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Stalin and antisemitism

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Stalin and antisemitism

Though communist leaders including Joseph Stalin publicly denounced antisemitism, instances of antisemitism on Stalin's part have been witnessed by contemporaries and documented by historical sources.[1]

Contents

  • Early years 1
  • 1917 to 1930 2
  • 1930s 3
    • Stalin's 1931 condemnation of antisemitism 3.1
    • Establishment of Jewish Autonomous Oblast 3.2
    • Great Purge 3.3
    • Nazi-Soviet rapprochement and the Molotov–Ribbentrop Pact 3.4
  • After World War II 4
    • The Doctors' Plot 4.1
  • Associates and family 5
  • See also 6
  • References 7
  • Further reading 8
  • External links 9

Early years

Born in Orthodox seminary in Tiflis (Tbilisi) before becoming a professional revolutionary and a Marxist around the start of the 20th century, Stalin appears unlikely to have been stirred by antisemitism in his early years and met only a limited number of revolutionaries of Jewish origin during his first years of political activity.[2] Although active in the Bolshevik faction of the Russian Social Democratic Labour Party, he did not attend a party congress until 1905.

Although Jews were active among both the Social Democratic Bolshevik and the Menshevik factions, Jews were more prominent among the Mensheviks. Stalin took note of the ethnic proportions represented on each side, as seen from a 1907 report on the Congress published in the Bakinsky rabochy (Baku Workman), which quoted a coarse joke about "a small pogrom" (погромчик) Stalin attributed to then-Bolshevik Grigory Aleksinsky:

Not less interesting is the composition of the congress from the standpoint of nationalities. Statistics showed that the majority of the Menshevik faction consists of Jews—and this of course without counting the Bundists—after which came Georgians and then Russians. On the other hand, the overwhelming majority of the Bolshevik faction consists of Russians, after which come Jews—not counting of course the [2]

The quote further continues:[3]

Lehin is outraged that God sent him such comrades as the Mensheviks. What kind of people are they, really? Martov, Dan, Axelrod — circimcised Jews... Do Georgian workers really not know that the Jewish people are cowardly and no good for fighting?

1917 to 1930

Although the Bolsheviks regarded all religious activity as counter-scientific superstition and a remnant of the old pre-communist order, the new political order established by Lenin's Soviet after the Russian Revolution ran counter to the centuries of antisemitism under the Romanovs.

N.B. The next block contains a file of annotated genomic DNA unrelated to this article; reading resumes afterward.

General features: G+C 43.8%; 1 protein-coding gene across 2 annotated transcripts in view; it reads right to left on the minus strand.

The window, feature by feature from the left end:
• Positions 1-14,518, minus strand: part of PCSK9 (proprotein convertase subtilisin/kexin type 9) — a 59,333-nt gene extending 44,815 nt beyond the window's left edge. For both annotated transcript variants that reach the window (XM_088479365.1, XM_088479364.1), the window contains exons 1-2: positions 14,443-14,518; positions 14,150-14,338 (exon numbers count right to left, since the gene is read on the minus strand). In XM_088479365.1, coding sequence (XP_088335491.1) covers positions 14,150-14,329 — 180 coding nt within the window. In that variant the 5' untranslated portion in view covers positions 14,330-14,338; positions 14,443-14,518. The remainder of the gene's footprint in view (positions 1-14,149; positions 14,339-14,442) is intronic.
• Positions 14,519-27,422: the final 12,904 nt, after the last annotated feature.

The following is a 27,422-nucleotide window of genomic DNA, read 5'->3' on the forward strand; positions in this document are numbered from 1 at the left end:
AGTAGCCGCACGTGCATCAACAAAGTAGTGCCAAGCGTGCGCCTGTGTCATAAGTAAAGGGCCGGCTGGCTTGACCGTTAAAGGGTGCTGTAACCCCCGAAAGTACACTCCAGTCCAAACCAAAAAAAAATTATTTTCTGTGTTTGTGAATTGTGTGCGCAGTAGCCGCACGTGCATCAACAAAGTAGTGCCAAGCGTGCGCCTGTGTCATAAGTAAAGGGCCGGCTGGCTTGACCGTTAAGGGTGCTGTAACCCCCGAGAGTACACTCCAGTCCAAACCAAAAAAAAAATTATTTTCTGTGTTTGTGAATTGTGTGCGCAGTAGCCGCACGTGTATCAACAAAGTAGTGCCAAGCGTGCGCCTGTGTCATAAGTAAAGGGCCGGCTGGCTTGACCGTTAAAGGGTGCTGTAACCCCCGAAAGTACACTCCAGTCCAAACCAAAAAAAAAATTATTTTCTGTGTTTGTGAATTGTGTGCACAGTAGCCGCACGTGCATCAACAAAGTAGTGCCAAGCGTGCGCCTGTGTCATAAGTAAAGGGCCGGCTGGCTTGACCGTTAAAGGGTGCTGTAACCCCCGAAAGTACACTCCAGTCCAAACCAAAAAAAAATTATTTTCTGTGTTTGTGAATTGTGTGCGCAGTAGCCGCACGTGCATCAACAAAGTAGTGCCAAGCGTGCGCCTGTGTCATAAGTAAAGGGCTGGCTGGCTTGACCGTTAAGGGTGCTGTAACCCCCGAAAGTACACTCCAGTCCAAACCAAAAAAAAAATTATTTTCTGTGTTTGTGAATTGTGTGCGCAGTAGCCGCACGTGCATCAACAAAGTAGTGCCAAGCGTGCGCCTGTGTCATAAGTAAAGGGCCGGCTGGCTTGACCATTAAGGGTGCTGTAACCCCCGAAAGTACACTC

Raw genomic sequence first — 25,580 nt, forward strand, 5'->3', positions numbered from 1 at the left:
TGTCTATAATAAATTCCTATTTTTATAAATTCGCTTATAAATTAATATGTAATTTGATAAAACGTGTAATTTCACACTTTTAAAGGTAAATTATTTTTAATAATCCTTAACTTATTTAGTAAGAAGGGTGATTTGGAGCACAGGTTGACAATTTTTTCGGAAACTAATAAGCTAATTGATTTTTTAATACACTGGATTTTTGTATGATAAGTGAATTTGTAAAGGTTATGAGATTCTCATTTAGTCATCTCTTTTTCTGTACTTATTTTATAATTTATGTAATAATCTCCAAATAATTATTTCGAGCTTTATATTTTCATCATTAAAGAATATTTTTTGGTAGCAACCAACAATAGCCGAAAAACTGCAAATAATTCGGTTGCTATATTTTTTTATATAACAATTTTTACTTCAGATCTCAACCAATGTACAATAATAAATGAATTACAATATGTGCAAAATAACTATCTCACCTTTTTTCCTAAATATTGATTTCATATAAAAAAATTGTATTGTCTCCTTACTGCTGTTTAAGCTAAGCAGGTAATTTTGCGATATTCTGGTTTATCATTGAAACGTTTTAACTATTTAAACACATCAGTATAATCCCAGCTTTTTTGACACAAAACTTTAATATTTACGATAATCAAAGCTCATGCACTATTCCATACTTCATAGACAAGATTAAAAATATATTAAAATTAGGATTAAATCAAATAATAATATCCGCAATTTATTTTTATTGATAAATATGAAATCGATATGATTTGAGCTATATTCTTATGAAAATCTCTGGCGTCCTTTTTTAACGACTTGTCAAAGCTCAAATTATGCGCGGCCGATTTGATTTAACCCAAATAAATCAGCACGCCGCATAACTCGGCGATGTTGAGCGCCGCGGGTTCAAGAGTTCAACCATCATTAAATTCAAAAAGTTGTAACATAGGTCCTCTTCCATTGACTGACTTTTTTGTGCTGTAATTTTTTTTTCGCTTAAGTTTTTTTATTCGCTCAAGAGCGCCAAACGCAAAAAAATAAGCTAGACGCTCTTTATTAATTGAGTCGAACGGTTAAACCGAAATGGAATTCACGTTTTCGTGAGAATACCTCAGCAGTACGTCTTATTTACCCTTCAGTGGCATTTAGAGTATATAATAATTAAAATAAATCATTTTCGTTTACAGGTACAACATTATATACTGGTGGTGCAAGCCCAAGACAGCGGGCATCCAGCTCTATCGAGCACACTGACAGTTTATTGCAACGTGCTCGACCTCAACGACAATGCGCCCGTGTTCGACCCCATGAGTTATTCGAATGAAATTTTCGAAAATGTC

The Council of People's Commissars adopted a 1918 decree condemning all antisemitism and calling on the workers and peasants to combat it.[4] Lenin continued to speak out against antisemitism.[5] Information campaigns against antisemitism were conducted in the Red Army and in the workplaces, and a provision forbidding the incitement of propaganda against any ethnicity became part of Soviet law.[4] State-sponsored institutions of secular Yiddish culture, such as the Moscow State Jewish Theater, were established in Soviet Russia and the Soviet Union during this time, as were institutions for other minorities.

As People's Commissar for Nationalities, Stalin was the cabinet member responsible for minority affairs. In 1922, Stalin was elected the first-ever General Secretary of the party—a post not yet regarded as the highest in the Soviet government. Lenin began to criticize Stalin shortly thereafter.

In his December 1922 letters, the ailing Lenin (whose health left him incapacitated in 1923–1924) criticized Stalin and

  • Stalin's Secret Pogrom: The Postwar Inquisition of the Jewish Anti-Fascist Committee (introduction) by Joshua Rubenstein
  • 50th anniversary of the Night of the Murdered Poets National Conference on Soviet Jewry (NCSJ) 12 August 2002, Letter from President Bush, links
  • Seven-fold Betrayal: The Murder of Soviet Yiddish by Joseph Sherman
  • Unknown History, Unheroic Martyrs by Jonathan Tobin
  • (Russian) Не умри Сталин в 1953 году... (If Stalin Had Not Died in 1953) by Yoav Karni (BBC in Russian language)
  • http://xeno.sova-center.ru/1ED6E3B/216049A/2161854 Russian political parties and antisemitism